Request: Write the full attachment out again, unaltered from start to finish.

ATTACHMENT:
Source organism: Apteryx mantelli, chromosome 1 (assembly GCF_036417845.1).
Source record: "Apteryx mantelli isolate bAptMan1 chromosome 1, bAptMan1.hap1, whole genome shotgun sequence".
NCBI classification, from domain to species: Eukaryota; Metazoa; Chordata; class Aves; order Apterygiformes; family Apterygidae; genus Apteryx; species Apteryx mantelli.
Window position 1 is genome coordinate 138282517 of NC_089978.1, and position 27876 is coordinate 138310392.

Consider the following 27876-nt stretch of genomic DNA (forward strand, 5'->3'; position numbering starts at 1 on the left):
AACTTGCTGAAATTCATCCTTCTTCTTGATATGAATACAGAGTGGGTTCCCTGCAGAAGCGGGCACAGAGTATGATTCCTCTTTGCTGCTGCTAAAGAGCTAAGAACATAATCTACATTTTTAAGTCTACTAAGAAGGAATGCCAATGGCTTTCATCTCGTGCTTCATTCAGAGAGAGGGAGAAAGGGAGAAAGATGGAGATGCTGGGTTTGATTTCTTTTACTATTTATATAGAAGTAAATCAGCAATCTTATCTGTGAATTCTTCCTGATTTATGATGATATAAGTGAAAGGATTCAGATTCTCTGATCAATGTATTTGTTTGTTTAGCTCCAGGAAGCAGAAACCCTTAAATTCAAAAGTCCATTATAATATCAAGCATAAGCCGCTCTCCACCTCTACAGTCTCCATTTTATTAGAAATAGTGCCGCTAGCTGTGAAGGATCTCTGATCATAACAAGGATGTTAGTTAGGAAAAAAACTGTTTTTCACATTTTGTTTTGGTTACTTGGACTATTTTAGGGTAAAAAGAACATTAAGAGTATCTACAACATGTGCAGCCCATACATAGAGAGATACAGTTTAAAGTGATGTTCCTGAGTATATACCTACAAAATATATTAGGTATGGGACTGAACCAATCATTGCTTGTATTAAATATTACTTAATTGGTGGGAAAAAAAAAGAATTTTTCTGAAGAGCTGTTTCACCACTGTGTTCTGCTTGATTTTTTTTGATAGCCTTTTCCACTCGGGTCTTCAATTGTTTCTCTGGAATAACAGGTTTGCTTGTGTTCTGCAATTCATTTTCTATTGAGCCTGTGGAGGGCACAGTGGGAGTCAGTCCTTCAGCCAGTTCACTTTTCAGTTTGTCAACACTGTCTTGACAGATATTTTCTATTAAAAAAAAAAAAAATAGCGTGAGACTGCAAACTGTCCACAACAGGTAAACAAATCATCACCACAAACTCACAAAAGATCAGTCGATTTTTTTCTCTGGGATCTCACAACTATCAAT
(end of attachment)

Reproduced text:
Source organism: Apteryx mantelli, chromosome 1 (assembly GCF_036417845.1).
Source record: "Apteryx mantelli isolate bAptMan1 chromosome 1, bAptMan1.hap1, whole genome shotgun sequence".
NCBI classification, from domain to species: Eukaryota; Metazoa; Chordata; class Aves; order Apterygiformes; family Apterygidae; genus Apteryx; species Apteryx mantelli.
Window position 1 is genome coordinate 138282517 of NC_089978.1, and position 27876 is coordinate 138310392.

Consider the following 27876-nt stretch of genomic DNA (forward strand, 5'->3'; position numbering starts at 1 on the left):
AACTTGCTGAAATTCATCCTTCTTCTTGATATGAATACAGAGTGGGTTCCCTGCAGAAGCGGGCACAGAGTATGATTCCTCTTTGCTGCTGCTAAAGAGCTAAGAACATAATCTACATTTTTAAGTCTACTAAGAAGGAATGCCAATGGCTTTCATCTCGTGCTTCATTCAGAGAGAGGGAGAAAGGGAGAAAGATGGAGATGCTGGGTTTGATTTCTTTTACTATTTATATAGAAGTAAATCAGCAATCTTATCTGTGAATTCTTCCTGATTTATGATGATATAAGTGAAAGGATTCAGATTCTCTGATCAATGTATTTGTTTGTTTAGCTCCAGGAAGCAGAAACCCTTAAATTCAAAAGTCCATTATAATATCAAGCATAAGCCGCTCTCCACCTCTACAGTCTCCATTTTATTAGAAATAGTGCCGCTAGCTGTGAAGGATCTCTGATCATAACAAGGATGTTAGTTAGGAAAAAAACTGTTTTTCACATTTTGTTTTGGTTACTTGGACTATTTTAGGGTAAAAAGAACATTAAGAGTATCTACAACATGTGCAGCCCATACATAGAGAGATACAGTTTAAAGTGATGTTCCTGAGTATATACCTACAAAATATATTAGGTATGGGACTGAACCAATCATTGCTTGTATTAAATATTACTTAATTGGTGGGAAAAAAAAAGAATTTTTCTGAAGAGCTGTTTCACCACTGTGTTCTGCTTGATTTTTTTTGATAGCCTTTTCCACTCGGGTCTTCAATTGTTTCTCTGGAATAACAGGTTTGCTTGTGTTCTGCAATTCATTTTCTATTGAGCCTGTGGAGGGCACAGTGGGAGTCAGTCCTTCAGCCAGTTCACTTTTCAGTTTGTCAACACTGTCTTGACAGATATTTTCTATTAAAAAAAAAAAAAATAGCGTGAGACTGCAAACTGTCCACAACAGGTAAACAAATCATCACCACAAACTCACAAAAGATCAGTCGATTTTTTTCTCTGGGATCTCACAACTATCAAT